Trigger Control

Posted on November 9, 2011 by


“I don’t like revolvers. They’re just not as accurate with that heavy trigger pull.”

It’s the most frequent complaint I, as the local “gunny” and avowed wheelgun apologist, hear about revolvers. Usually, it’s from someone who is used to shooting a single-action or safe-action pistol. I will usually proceed to point out to them the fact that in reality, revolvers are no less mechanically accurate than their favorite semi-automatic pistol (the reverse is very often the case). Instead, they’ve developed a trigger control skill that is specific to an individual platform, making the loss of accuracy the fault of the shooter, not the gun.

By contrast, shooters who cut their teeth on double-action revolvers don’t have this problem and will frequently attest to the accuracy of the platform. The difference between the two groups is that the latter has developed necessary trigger controls for the double-action revolver, while the former has not. It’s this observation, coupled with my own experience, which has led me to the following conclusion:

Trigger control is the most important platform-specific skill required to effectively deploy the combat revolver.

Put simply, trigger control is the ability to press the trigger rapidly without disturbing the sight plane (or axis) of the firearm. You need trigger control regardless of what you are shooting, but the double-action revolver is less forgiving in this regard than others.

The purpose of the heavy, long pull that distinguishes the double-action trigger is, first of all, safety. It is almost impossible to accidentally fire a double-action revolver (provided it is being used in double-action, i.e., the hammer has not been cocked back). The trigger is heavy enough to require a purposeful, deliberate squeeze in order to fire. It is this aspect of purposefulness that has made the DA trigger popular in many of the most recent designs of duty and civilian carry guns.

The fighting revolver requires a swift rearward squeeze. The tendency that most shooters have is to use the wrist instead of the hand and finger to squeeze the heavy trigger back. This will cause the gun barrel to be jerked either upward or to the right, followed by an over-correction on the part of the shooter that renders the shot ineffective.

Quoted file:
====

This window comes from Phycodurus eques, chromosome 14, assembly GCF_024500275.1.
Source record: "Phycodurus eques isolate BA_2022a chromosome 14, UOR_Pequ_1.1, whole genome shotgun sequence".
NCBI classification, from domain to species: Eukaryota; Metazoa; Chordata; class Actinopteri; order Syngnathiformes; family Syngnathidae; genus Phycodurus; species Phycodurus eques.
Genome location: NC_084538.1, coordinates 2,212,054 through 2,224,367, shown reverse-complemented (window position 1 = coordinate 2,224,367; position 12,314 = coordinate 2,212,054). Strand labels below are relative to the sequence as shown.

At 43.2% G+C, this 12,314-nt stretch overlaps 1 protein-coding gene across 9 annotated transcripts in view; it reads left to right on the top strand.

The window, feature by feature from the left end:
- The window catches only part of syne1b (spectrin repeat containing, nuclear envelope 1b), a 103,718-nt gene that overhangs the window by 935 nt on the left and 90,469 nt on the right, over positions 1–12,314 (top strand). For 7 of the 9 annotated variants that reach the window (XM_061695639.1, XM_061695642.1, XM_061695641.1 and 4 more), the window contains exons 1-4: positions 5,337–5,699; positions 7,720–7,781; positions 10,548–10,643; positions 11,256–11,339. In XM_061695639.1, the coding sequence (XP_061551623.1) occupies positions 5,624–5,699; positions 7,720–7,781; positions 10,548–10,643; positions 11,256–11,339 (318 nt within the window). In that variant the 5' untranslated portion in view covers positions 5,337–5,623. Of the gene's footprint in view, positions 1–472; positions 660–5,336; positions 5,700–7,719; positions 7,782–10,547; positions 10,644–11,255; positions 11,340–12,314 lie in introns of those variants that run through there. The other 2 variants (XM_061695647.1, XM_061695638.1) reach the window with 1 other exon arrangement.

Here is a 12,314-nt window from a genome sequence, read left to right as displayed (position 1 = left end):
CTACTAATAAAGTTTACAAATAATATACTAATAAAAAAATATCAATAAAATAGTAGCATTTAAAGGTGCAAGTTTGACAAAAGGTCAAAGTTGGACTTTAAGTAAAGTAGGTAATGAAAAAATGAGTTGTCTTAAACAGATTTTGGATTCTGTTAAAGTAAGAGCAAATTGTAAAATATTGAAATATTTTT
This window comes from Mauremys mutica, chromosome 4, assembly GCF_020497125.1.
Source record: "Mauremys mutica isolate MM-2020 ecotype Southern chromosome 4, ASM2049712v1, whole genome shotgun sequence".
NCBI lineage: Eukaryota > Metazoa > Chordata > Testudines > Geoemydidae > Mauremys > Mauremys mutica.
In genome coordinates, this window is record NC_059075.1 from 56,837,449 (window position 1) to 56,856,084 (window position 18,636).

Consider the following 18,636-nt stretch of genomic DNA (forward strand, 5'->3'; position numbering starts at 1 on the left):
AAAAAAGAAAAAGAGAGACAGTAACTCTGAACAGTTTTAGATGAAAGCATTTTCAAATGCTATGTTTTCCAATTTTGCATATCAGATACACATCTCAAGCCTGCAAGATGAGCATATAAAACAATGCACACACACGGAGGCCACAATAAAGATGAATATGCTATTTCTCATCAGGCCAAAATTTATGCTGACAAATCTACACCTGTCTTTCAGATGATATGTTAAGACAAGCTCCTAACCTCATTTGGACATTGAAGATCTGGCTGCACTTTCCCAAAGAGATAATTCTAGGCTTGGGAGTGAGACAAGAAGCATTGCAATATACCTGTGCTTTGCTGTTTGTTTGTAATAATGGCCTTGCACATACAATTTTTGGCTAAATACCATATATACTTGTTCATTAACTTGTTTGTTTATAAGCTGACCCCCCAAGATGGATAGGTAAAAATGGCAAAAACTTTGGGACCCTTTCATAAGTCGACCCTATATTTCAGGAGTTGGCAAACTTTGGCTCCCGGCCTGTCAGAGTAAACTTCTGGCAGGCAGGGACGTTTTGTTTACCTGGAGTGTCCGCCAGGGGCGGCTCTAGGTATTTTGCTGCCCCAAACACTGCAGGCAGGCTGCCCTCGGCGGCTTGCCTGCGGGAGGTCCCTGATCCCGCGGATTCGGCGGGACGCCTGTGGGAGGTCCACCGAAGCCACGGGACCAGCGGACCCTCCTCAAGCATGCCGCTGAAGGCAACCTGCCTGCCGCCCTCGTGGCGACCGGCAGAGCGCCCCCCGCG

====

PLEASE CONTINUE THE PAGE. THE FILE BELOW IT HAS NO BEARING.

This can be remedied by two means. The first is the development of sufficient hand strength to pull the trigger smoothly. A few minutes spent daily with a stress ball for a couple of weeks is usually adequate for this purpose. The second is consistent daily dry-firing practice. When we get to training drills in this series we will introduce the “Light-plug Drill”. This is a drill that I have found to be especially helpful in developing a consistent trigger control without the expense of a range fee or ammunition.

One thing to beware of is a “flinch” – a pushing-forward or pushing-down of the gun in anticipation of the gun’s recoil. It is easy for new shooters to develop a flinch if they are shooting loads that are too hot for their skill level or guns that are too light for the loads that they are shooting. I know a shooter whose first exposure to the double-action revolver was an airweight .44 Magnum he had purchased (as his second firearm). The flinch he developed continues to hurt his trigger control to this day. While training scars like this can be fixed with proper practice and instruction, it is always better if we can avoid them all together.

Also understand that different guns (and different brands of guns) have different kinds of trigger pulls. The two Smith & Wesson revolver I carry on a regular basis have distinctively heavy, crisp trigger pull. The Ruger GP-100 I carry on the weekends has a longer, smoother pull. And I have a Rossi 461 that has a heavy, clunky trigger pull. But with proper trigger control, all three guns shoot equally well (though obviously I like some of them better than others) – the point being that if you have problems shooting a revolver, you might just need more practice, not a new gun or fancy trigger job.